Name dropping : Darwinian struggles, Oedipal feelings, and Kafkaesque ordeals : an A to Z guide to the use of names in everyday language New York : St. Martin’s Press, 2008 Philip Gooden English language Eponyms Dictionaries Hardcover. 1st. U.S. ed. and printing. vi, 213 p. ; 22 cm. Clean, tight and strong binding with clean dust jacket. No highlighting, underlining or marginalia in text. VG/VG
Have you ever had a Hitchcockian experience (in the shower, perhaps?) or met someone with a distinctly Ortonesque outlook on life? What exactly do we mean when we describe a scene as Dickensian, or when we call a politician’s style Churchillian or Thatcherite? What would you call a romantic, brooding, dangerous, and untamed person? Heathcliffian? Byronesque? How about a situation that is nightmarish, torturously bureaucratic, and impossible to escape from? Kafkaesque, maybe? Is Nixonian or Gandalf-like part of your vocabulary? There are hundreds of words derived from real people who are famous – or infamous – enough to give their stamp to a movement, a way of thinking or acting, a style or even a mood.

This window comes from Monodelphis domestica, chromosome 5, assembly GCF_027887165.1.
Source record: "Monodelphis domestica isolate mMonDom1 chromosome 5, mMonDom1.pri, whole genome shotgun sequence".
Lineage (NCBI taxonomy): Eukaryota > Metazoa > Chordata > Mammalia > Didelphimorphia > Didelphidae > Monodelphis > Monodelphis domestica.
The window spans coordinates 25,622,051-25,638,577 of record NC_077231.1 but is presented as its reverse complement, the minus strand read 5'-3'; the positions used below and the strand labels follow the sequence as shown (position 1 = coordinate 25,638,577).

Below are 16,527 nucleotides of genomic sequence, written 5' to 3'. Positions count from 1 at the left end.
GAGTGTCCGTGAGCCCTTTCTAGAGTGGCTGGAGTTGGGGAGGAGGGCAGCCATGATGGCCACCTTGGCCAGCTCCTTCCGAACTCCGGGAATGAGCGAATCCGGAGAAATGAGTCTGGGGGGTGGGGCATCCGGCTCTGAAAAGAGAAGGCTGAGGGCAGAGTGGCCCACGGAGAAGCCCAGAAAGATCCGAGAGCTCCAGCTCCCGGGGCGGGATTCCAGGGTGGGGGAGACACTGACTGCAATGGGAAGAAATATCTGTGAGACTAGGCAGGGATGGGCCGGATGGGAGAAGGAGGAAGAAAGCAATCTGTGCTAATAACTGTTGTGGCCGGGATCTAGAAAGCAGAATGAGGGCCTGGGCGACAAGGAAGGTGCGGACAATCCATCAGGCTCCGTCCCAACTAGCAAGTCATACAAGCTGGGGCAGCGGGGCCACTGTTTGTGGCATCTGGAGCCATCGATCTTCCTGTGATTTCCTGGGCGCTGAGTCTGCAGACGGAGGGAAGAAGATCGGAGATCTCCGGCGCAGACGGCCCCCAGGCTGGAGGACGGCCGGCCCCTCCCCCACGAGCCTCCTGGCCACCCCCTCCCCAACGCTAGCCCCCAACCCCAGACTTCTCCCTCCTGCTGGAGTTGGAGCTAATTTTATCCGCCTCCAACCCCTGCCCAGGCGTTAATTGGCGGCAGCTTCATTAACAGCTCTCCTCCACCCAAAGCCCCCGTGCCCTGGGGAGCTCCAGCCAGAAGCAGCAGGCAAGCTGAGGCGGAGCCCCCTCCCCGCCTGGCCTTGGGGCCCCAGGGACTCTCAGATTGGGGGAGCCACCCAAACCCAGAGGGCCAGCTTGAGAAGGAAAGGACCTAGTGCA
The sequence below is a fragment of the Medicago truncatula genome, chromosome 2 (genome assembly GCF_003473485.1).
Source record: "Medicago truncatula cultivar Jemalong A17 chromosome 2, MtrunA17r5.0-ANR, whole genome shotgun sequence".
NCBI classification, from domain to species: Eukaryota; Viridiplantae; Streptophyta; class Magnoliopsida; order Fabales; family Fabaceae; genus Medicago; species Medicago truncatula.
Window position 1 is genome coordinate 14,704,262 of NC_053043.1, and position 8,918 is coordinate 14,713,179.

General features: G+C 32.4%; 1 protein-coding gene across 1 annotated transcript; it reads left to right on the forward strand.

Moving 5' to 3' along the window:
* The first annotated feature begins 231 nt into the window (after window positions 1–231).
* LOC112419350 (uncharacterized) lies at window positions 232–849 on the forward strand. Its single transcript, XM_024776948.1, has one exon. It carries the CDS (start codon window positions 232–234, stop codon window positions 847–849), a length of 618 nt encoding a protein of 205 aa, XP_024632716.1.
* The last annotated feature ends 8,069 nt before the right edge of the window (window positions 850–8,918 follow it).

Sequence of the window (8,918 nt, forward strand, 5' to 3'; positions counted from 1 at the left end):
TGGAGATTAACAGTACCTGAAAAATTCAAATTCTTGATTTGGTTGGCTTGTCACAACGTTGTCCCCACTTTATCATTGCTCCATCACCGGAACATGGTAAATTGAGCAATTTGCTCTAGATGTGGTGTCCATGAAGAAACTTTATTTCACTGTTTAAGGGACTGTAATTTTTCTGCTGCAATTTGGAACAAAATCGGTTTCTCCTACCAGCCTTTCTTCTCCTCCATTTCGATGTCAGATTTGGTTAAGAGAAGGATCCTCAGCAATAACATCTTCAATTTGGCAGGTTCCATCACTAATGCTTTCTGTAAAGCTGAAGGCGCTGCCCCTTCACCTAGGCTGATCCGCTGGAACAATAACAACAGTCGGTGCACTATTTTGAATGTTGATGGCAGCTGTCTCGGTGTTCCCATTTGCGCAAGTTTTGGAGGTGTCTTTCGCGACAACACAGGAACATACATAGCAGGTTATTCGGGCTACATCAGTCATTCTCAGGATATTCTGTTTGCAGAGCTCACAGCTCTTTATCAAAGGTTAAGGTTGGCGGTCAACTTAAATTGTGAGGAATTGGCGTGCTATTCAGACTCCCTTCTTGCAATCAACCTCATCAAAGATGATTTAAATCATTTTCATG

Name Dropping is the essential guide to the better known or more intriguing of these terms from figures in politics, sports, and the arts, as well as history and the classics. It is both for those readers looking for definitions or simply browsing for pleasure. Entries are alphabetically listed with full explanations, examples from the press, guidance on usage, and a Pretentiousness Index that ranks items on the spectrum from familiarity to obscurity.